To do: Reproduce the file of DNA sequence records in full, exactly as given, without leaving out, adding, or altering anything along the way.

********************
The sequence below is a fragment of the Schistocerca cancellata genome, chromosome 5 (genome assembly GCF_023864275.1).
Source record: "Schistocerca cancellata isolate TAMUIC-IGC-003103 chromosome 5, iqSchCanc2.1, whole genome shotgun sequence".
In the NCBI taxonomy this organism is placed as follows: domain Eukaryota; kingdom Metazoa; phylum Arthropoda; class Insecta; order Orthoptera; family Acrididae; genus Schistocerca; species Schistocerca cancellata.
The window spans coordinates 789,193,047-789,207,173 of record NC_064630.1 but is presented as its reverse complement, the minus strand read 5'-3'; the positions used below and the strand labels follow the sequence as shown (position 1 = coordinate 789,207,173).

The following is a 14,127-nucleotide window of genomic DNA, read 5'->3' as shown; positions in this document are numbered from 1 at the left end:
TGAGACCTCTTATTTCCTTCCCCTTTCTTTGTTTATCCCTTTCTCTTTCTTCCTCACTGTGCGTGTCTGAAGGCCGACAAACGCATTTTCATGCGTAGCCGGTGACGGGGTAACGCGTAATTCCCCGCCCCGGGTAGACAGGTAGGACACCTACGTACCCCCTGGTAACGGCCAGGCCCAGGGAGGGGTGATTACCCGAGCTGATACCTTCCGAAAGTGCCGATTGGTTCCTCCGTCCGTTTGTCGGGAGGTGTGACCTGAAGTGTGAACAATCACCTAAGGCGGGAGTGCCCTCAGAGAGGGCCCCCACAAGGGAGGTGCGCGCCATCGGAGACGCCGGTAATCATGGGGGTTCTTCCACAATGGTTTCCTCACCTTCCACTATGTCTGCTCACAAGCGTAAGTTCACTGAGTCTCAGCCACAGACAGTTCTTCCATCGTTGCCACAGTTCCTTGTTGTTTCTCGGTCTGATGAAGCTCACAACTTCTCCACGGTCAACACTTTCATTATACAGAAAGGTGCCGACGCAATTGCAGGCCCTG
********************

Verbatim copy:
The sequence below is a fragment of the Schistocerca cancellata genome, chromosome 5 (genome assembly GCF_023864275.1).
Source record: "Schistocerca cancellata isolate TAMUIC-IGC-003103 chromosome 5, iqSchCanc2.1, whole genome shotgun sequence".
In the NCBI taxonomy this organism is placed as follows: domain Eukaryota; kingdom Metazoa; phylum Arthropoda; class Insecta; order Orthoptera; family Acrididae; genus Schistocerca; species Schistocerca cancellata.
The window spans coordinates 789,193,047-789,207,173 of record NC_064630.1 but is presented as its reverse complement, the minus strand read 5'-3'; the positions used below and the strand labels follow the sequence as shown (position 1 = coordinate 789,207,173).

The following is a 14,127-nucleotide window of genomic DNA, read 5'->3' as shown; positions in this document are numbered from 1 at the left end:
TGAGACCTCTTATTTCCTTCCCCTTTCTTTGTTTATCCCTTTCTCTTTCTTCCTCACTGTGCGTGTCTGAAGGCCGACAAACGCATTTTCATGCGTAGCCGGTGACGGGGTAACGCGTAATTCCCCGCCCCGGGTAGACAGGTAGGACACCTACGTACCCCCTGGTAACGGCCAGGCCCAGGGAGGGGTGATTACCCGAGCTGATACCTTCCGAAAGTGCCGATTGGTTCCTCCGTCCGTTTGTCGGGAGGTGTGACCTGAAGTGTGAACAATCACCTAAGGCGGGAGTGCCCTCAGAGAGGGCCCCCACAAGGGAGGTGCGCGCCATCGGAGACGCCGGTAATCATGGGGGTTCTTCCACAATGGTTTCCTCACCTTCCACTATGTCTGCTCACAAGCGTAAGTTCACTGAGTCTCAGCCACAGACAGTTCTTCCATCGTTGCCACAGTTCCTTGTTGTTTCTCGGTCTGATGAAGCTCACAACTTCTCCACGGTCAACACTTTCATTATACAGAAAGGTGCCGACGCAATTGCAGGCCCTG